Perhaps—a poem about death and the noosphere

Photo of sunrise over Wellington, New Zealand

Sunrise over Wellington. Is this what the noosphere looks like? A muscle of live particles combining in a cosmic consciousness? A global microbiome evolved from the virtuous particles of human souls?


Perhaps when I die
my me, my who
my one, my I
distils in minds
and memories
of those who stay behind.

And when we die
perhaps our spirit
The I of we splits
and scatters
into the we of I

into specks of sun
in a wraparound sky
calling on rice to grow
singing tough
calling on us to share
our plenty, our enough.

What does happen to us when we die? Nobody knows, but we persist in speculating. The inspired theories of Jesuit priest-paleontologist Pierre Teilhard de Chardin had irresistible appeal from the moment I read The Phenomenon of Man 40 years ago and more. Its metaphysical eloquence swept me away. He makes connections between Christianity, quantum physics and Darwin’s theory of evolution, although they are more poetic than scientific. At the time I was struggling to reconcile patriarchal theology with my own beliefs and Chardin’s starry-eyed optimism brought a few years’ relief. We poets are suckers for such stuff. Thank you, Pierre.

CC BY 2.0 me, Rachel McAlpine

Wikipedia on Pierre Teilhard de Chardin

14 thoughts on “Perhaps—a poem about death and the noosphere

  1. 1rhymescheme says:

    ‘The I of we splits/ and scatters/ into the we of I’

    I love the idea and the imagery of this.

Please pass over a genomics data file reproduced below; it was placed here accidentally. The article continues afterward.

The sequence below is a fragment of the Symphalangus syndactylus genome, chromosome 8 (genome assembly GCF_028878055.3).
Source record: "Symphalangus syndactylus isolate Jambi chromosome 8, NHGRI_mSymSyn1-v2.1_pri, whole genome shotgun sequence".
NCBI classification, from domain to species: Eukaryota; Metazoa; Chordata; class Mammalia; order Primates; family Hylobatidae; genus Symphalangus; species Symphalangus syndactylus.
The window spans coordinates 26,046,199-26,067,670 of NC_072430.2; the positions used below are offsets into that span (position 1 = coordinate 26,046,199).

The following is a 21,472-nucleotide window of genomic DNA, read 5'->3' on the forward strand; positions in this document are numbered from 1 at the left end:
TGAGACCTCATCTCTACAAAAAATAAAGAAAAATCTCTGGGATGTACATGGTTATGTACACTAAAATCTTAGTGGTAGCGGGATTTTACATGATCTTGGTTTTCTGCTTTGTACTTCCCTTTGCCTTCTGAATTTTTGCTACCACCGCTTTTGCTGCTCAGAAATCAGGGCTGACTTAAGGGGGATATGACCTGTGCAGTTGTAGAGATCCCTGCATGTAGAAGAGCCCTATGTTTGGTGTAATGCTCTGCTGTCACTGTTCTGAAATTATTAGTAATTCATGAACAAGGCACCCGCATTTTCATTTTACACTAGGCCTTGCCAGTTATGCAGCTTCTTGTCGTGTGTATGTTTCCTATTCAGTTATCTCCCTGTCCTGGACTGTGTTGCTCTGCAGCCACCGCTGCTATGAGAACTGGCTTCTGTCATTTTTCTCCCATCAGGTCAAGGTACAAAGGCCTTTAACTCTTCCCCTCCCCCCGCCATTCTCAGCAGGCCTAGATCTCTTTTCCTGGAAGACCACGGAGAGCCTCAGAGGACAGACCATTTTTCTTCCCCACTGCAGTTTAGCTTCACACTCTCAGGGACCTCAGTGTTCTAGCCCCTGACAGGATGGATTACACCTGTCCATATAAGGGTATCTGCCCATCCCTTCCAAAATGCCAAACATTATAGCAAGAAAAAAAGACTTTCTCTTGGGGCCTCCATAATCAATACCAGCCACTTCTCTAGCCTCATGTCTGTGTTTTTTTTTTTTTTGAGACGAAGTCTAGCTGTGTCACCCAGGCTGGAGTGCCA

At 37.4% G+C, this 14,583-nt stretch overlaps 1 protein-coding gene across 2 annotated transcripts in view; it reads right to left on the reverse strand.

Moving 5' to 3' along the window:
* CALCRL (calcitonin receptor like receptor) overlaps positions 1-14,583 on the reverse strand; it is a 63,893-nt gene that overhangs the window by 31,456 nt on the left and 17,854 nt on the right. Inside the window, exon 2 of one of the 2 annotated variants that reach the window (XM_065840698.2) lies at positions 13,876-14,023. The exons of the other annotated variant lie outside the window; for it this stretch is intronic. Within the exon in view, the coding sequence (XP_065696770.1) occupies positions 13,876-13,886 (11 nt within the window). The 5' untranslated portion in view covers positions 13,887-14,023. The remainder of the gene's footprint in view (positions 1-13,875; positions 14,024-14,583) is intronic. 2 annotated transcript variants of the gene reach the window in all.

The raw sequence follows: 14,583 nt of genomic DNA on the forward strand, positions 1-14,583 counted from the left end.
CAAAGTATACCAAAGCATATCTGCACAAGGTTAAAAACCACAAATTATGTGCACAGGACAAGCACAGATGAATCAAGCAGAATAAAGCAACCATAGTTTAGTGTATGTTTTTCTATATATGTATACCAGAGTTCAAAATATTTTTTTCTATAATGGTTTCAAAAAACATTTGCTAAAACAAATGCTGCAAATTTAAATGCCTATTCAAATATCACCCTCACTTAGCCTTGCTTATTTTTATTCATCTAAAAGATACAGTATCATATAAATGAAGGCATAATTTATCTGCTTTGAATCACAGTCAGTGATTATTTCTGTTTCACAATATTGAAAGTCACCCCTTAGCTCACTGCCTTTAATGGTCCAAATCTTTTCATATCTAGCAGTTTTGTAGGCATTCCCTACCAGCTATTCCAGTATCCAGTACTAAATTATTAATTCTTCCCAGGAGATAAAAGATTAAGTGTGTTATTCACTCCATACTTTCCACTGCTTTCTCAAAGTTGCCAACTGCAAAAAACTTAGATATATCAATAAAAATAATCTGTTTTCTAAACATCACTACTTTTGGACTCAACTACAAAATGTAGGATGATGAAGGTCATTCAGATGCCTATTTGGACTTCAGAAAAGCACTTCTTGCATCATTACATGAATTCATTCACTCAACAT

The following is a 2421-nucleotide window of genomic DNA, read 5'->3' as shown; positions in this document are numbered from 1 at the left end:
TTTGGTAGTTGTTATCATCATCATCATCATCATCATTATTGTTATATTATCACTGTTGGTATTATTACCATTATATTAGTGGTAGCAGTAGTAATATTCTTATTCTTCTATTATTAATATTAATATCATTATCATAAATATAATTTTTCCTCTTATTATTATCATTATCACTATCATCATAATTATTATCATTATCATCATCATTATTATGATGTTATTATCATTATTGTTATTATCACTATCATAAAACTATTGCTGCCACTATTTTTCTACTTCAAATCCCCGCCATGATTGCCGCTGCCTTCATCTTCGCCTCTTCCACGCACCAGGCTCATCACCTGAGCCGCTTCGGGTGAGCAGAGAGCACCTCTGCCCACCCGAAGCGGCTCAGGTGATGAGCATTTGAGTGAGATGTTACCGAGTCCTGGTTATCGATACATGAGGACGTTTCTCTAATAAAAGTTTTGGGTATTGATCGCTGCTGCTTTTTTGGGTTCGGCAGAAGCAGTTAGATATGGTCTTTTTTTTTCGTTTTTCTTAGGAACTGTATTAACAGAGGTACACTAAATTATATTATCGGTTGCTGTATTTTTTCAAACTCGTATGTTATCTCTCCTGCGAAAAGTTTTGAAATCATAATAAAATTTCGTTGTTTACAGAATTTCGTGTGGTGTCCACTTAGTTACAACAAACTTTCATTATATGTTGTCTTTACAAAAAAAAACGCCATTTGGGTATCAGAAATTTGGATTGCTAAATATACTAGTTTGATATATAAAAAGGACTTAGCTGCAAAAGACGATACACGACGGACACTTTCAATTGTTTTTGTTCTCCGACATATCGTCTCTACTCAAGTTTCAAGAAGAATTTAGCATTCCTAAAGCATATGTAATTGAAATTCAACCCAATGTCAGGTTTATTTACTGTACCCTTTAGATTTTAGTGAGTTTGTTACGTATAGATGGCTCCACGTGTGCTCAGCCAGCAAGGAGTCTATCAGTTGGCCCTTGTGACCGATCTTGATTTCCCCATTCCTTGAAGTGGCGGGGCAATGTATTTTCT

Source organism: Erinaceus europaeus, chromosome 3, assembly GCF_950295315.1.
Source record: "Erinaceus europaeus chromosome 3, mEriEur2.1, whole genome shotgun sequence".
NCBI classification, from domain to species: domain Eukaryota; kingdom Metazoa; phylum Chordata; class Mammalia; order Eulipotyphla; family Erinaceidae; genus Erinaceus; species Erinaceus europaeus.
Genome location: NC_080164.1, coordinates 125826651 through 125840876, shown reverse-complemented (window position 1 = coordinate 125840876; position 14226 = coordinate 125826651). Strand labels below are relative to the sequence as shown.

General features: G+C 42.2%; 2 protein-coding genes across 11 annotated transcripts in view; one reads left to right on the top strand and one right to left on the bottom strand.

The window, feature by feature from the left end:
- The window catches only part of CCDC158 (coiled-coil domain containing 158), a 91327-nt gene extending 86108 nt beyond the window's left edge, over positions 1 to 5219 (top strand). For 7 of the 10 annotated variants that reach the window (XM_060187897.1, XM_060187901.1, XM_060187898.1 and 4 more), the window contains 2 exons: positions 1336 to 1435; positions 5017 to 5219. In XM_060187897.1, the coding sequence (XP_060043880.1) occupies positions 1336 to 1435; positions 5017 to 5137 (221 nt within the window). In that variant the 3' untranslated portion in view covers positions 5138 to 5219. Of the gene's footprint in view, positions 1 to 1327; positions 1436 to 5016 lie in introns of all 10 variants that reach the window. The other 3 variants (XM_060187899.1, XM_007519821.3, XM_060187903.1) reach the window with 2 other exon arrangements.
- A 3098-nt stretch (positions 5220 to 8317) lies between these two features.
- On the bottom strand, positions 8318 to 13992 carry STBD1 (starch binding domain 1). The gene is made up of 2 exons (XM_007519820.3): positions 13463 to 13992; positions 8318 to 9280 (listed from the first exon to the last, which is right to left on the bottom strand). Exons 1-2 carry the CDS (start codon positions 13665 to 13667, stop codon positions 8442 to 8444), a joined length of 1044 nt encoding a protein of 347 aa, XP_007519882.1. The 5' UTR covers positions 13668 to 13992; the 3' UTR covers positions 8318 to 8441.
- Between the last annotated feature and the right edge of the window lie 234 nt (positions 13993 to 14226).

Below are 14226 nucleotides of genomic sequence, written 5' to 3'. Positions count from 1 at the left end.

1. Rachel McAlpine says:

      Yes, so do I. It’s impossible but comforting and inspiring too.

  2. I love this!

    1. Rachel McAlpine says:

      I’m glad. It all depends on what you bring to it as a reader.

  3. JOY journal says:

    Encephalitis nearly took my life when I was 22. Too weak to pray or even think very much, I was completely aware of God’s presence in the hospital room. It was tangible. I have never experienced anything quite like that since, but it did a lot to squash my uncertainties about death. There are more things about death (and life) that cannot be explained than can — something every poet knows and every worthy theologian should know. 🙂 Blessings, Rachel!

    1. Rachel McAlpine says:

      That’s something that would stay with you forever.

  4. Elizabeth says:

    Who knows. But I trust that the same love that brought us here will greet us at the end.

    1. Gallivanta says:

      I hope so, too. And I am almost ready to trust so.

  5. Beautiful poem. One for me to add to poems I save to read again. And again.

    1. Rachel McAlpine says:

      That’s special— thank you.

  6. albert says:

    Perhaps. And perhaps
    some who like driving can merge
    but stay in their own cars.

    Of course my image doesn’t fit
    with your beautiful concluding stanza,
    in which, for me, God is the sun.

    It’s just that I have difficulty picturing
    a person as unique as you, me, everyone–
    splitting and shattering.

    So the highway image gives me hope
    of getting there in one piece.


    And thanks for providing a point of view
    — in a very pleasing way–
    and for stimulating a spirited reflection.

    1. Rachel McAlpine says:

      Imagining myself stripped of individuality is the only way I can do it. But good luck with the car.

  7. Jina Bazzar says:

    i loved this. I read it twice. And yeah, I love things that are explained like poetry too.

    1. Rachel McAlpine says:

      That’s great. I have finally realized that a human chat with a poem is a gift, not a sign of cognitive weakness.